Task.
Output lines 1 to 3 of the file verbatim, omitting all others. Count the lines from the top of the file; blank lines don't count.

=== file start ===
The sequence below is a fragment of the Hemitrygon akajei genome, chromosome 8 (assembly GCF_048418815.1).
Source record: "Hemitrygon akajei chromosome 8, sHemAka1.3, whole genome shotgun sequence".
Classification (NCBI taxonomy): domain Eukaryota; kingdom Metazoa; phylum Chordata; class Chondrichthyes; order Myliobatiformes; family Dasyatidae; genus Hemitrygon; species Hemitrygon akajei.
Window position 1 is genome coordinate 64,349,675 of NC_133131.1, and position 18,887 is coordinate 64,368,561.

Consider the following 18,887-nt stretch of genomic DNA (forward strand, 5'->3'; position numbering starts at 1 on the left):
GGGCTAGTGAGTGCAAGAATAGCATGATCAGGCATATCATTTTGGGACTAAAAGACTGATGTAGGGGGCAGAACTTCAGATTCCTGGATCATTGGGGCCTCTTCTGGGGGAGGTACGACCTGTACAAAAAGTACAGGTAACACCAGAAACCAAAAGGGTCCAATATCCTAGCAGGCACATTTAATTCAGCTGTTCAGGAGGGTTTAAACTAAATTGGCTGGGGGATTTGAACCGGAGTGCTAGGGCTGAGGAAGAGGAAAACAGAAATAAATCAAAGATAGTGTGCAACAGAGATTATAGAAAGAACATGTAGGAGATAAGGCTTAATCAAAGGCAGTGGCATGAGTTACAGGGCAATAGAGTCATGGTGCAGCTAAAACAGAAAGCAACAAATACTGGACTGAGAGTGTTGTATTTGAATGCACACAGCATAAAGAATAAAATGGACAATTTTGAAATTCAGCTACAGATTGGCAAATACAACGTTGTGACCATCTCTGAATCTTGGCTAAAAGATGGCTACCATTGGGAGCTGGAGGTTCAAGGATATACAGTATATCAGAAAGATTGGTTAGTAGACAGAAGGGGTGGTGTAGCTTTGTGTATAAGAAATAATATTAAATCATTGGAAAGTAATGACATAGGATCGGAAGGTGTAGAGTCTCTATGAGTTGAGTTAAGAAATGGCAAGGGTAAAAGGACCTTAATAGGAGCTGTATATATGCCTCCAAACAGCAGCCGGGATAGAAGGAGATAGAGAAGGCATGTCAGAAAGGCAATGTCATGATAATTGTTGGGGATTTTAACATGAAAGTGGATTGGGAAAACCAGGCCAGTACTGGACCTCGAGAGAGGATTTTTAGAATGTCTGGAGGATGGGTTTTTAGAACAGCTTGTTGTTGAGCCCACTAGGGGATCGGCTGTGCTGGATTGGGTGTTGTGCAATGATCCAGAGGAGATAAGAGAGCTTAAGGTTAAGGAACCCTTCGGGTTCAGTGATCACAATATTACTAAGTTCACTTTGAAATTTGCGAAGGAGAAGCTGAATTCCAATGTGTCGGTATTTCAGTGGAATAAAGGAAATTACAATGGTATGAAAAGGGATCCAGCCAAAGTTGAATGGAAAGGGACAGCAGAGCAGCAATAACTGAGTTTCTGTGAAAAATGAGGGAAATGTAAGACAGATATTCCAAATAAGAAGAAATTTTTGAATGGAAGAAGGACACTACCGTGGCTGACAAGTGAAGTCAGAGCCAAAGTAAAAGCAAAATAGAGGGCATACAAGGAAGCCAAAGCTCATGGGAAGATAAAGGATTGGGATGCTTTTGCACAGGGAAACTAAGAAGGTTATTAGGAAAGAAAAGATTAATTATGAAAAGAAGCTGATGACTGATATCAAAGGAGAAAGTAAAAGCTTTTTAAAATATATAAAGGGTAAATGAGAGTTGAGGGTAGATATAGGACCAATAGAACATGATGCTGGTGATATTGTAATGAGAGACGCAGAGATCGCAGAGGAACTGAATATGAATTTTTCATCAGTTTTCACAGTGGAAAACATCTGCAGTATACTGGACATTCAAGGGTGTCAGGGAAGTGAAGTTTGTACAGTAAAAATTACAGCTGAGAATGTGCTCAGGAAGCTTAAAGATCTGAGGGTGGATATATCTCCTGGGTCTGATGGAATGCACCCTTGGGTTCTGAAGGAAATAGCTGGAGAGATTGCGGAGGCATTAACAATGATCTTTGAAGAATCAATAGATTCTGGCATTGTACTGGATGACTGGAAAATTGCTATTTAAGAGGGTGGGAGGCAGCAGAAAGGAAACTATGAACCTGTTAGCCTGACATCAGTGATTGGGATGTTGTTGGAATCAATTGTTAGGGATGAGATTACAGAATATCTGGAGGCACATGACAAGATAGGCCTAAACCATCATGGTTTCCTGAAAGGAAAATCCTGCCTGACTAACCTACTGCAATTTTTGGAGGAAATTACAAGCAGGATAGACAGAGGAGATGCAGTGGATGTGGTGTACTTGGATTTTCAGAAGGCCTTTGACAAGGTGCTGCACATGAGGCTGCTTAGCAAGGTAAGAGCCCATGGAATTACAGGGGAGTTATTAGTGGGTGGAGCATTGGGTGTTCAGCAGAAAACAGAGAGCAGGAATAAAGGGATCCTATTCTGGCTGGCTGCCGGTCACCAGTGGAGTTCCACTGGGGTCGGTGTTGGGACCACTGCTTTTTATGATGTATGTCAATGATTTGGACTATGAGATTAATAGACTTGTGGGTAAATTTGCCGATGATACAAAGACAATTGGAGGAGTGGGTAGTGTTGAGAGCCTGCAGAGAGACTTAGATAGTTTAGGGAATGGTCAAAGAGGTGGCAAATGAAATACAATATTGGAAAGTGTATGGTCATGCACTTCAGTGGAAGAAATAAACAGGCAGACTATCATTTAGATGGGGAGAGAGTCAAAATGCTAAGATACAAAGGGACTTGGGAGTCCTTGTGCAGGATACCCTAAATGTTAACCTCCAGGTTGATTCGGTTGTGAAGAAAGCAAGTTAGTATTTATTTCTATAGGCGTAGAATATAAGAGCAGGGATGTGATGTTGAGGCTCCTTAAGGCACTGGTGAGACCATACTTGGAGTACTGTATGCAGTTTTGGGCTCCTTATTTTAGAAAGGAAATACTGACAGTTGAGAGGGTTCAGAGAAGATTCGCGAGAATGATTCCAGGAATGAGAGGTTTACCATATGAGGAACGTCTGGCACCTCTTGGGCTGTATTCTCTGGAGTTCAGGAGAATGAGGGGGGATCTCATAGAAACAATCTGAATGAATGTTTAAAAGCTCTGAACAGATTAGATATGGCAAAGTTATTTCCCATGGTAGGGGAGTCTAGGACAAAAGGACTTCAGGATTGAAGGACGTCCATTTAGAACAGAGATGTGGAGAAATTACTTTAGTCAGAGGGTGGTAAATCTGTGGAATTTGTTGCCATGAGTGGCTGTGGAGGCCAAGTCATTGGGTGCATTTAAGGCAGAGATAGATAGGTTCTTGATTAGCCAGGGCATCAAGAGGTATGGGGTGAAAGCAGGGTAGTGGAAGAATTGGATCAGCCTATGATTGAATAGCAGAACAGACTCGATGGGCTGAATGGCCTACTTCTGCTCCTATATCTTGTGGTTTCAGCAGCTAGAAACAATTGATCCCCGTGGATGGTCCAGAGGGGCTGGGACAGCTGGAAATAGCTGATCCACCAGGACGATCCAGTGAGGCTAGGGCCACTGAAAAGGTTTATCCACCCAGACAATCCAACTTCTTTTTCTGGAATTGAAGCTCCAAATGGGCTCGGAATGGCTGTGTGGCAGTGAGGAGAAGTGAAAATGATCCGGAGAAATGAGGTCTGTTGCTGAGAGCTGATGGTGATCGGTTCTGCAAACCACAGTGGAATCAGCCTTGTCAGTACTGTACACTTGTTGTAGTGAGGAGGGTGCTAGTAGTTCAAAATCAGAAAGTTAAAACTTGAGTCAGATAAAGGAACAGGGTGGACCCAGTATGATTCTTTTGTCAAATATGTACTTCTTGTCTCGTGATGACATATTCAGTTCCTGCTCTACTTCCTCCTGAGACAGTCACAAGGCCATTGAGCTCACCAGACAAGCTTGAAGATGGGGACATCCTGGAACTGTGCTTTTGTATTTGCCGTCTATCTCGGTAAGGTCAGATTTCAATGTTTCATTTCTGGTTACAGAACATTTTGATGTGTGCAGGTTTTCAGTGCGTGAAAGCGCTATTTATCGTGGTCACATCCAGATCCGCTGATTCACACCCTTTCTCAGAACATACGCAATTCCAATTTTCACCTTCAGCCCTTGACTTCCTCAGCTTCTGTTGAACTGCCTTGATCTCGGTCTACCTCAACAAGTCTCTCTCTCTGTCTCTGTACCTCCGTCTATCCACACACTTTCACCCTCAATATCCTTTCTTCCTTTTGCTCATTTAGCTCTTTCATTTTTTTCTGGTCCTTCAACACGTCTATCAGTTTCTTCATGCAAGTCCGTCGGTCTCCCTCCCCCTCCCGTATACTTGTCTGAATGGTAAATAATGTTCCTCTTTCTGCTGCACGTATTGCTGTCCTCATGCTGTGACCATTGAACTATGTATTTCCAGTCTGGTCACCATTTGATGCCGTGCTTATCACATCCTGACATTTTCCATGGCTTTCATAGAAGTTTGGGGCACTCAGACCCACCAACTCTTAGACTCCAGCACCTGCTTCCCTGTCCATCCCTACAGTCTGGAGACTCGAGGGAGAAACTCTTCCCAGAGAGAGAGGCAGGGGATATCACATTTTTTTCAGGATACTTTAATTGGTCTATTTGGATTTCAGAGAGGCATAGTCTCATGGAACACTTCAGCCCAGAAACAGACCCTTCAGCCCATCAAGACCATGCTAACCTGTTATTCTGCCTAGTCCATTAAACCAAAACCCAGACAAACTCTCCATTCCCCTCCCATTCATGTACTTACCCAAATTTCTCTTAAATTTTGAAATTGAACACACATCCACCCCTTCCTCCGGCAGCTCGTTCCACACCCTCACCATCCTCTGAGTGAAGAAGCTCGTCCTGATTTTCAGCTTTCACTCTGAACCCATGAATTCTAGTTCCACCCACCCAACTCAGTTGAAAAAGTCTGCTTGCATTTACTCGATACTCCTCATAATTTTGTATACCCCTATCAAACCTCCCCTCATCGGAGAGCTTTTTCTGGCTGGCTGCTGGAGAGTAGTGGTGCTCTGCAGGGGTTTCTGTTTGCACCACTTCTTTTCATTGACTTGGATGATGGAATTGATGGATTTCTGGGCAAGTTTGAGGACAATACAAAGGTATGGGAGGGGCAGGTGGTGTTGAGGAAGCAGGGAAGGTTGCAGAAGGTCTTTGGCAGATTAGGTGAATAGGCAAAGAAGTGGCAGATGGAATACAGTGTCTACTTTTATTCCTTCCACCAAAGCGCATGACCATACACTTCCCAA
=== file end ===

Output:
The sequence below is a fragment of the Hemitrygon akajei genome, chromosome 8 (assembly GCF_048418815.1).
Source record: "Hemitrygon akajei chromosome 8, sHemAka1.3, whole genome shotgun sequence".
Classification (NCBI taxonomy): domain Eukaryota; kingdom Metazoa; phylum Chordata; class Chondrichthyes; order Myliobatiformes; family Dasyatidae; genus Hemitrygon; species Hemitrygon akajei.